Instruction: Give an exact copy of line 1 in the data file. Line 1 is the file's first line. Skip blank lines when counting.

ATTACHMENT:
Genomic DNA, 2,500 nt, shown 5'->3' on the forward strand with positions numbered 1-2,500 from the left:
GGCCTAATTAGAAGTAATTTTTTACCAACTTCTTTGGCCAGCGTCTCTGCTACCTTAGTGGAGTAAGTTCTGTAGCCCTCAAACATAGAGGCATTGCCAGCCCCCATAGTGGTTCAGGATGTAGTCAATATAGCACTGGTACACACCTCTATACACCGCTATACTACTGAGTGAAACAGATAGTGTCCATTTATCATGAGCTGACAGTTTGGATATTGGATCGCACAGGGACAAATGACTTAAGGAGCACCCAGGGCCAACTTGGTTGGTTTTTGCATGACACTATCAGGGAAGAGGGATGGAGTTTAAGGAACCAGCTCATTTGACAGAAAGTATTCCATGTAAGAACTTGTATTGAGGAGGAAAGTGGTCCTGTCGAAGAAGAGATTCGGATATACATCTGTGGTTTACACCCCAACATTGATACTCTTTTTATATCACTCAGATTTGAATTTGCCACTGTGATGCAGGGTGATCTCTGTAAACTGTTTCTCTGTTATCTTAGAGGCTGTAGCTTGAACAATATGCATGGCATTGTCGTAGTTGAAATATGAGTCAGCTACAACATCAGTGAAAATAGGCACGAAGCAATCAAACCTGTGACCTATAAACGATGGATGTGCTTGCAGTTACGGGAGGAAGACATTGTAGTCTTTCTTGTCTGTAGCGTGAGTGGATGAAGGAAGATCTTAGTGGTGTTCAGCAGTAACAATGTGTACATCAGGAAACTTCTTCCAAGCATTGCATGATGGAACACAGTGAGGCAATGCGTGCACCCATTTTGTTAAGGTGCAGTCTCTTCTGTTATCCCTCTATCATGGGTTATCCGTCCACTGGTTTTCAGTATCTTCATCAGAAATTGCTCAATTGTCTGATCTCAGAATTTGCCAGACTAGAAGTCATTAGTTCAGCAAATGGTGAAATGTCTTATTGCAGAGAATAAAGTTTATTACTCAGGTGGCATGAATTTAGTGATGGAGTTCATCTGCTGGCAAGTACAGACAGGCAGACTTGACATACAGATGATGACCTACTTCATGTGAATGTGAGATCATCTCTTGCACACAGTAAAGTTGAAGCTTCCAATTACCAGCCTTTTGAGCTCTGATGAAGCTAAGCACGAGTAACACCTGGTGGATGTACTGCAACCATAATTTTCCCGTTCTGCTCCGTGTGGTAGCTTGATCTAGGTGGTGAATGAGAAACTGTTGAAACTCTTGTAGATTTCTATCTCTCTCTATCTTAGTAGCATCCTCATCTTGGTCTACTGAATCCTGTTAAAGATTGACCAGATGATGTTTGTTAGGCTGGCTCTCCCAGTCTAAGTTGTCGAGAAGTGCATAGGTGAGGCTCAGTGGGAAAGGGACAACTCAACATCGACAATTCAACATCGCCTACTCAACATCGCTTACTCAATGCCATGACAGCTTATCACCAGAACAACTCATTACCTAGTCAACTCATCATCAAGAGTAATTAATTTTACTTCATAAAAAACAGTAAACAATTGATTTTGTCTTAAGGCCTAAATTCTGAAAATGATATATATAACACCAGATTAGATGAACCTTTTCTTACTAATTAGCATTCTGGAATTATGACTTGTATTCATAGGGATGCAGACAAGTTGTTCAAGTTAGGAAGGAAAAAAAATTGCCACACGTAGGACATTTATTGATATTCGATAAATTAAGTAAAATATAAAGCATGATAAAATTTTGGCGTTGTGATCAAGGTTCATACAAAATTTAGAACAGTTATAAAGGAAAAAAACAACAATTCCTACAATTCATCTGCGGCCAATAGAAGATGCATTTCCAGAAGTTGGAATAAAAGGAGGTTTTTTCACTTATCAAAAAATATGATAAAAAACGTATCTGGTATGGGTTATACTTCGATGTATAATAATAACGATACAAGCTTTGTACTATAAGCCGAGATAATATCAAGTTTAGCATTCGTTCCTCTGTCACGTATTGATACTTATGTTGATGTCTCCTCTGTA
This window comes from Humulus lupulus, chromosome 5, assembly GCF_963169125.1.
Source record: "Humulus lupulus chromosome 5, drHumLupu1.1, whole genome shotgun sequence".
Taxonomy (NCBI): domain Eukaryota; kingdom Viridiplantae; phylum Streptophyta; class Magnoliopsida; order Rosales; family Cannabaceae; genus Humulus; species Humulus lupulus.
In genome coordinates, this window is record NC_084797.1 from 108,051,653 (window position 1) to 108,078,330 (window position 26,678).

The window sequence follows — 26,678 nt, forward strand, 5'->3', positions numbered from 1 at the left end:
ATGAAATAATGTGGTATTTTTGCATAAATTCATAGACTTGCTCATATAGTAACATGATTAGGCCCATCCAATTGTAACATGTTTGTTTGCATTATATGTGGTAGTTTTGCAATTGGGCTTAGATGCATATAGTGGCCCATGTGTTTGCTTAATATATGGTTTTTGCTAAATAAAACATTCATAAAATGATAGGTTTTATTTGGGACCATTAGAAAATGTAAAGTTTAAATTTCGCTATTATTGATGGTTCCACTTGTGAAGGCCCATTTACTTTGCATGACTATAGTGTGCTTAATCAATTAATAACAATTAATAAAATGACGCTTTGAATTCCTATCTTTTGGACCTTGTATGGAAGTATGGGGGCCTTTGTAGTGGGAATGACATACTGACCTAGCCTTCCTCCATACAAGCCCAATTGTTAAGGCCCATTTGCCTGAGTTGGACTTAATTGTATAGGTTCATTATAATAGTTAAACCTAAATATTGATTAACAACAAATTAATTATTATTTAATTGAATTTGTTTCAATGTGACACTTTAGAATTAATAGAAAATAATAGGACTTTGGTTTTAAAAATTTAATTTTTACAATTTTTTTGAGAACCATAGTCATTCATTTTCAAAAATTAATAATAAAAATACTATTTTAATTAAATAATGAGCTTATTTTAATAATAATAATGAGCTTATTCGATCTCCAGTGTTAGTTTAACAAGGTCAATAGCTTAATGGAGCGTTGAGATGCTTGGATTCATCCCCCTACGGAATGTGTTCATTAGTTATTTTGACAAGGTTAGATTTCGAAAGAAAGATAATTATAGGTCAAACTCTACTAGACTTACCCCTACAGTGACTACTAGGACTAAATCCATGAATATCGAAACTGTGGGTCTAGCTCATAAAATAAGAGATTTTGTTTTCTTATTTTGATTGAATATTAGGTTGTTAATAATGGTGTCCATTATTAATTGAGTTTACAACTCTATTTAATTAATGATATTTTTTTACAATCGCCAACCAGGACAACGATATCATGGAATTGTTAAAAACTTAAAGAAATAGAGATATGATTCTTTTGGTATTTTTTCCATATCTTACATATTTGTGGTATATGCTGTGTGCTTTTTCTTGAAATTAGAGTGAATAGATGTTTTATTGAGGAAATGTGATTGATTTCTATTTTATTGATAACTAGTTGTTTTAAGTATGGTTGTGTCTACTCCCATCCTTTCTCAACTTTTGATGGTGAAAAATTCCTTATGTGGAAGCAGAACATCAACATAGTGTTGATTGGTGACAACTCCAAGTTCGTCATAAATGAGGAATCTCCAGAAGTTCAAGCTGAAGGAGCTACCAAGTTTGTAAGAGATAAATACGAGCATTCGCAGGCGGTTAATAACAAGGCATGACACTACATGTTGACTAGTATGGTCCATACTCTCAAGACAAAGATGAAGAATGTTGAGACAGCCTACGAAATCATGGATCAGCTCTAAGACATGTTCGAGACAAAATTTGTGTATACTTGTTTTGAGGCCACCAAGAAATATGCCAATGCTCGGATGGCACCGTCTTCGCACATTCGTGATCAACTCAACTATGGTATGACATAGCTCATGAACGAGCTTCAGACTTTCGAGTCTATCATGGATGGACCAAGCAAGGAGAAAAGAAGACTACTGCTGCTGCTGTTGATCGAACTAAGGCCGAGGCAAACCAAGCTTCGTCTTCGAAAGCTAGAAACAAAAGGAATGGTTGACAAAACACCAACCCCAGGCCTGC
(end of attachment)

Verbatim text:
Genomic DNA, 2,500 nt, shown 5'->3' on the forward strand with positions numbered 1-2,500 from the left: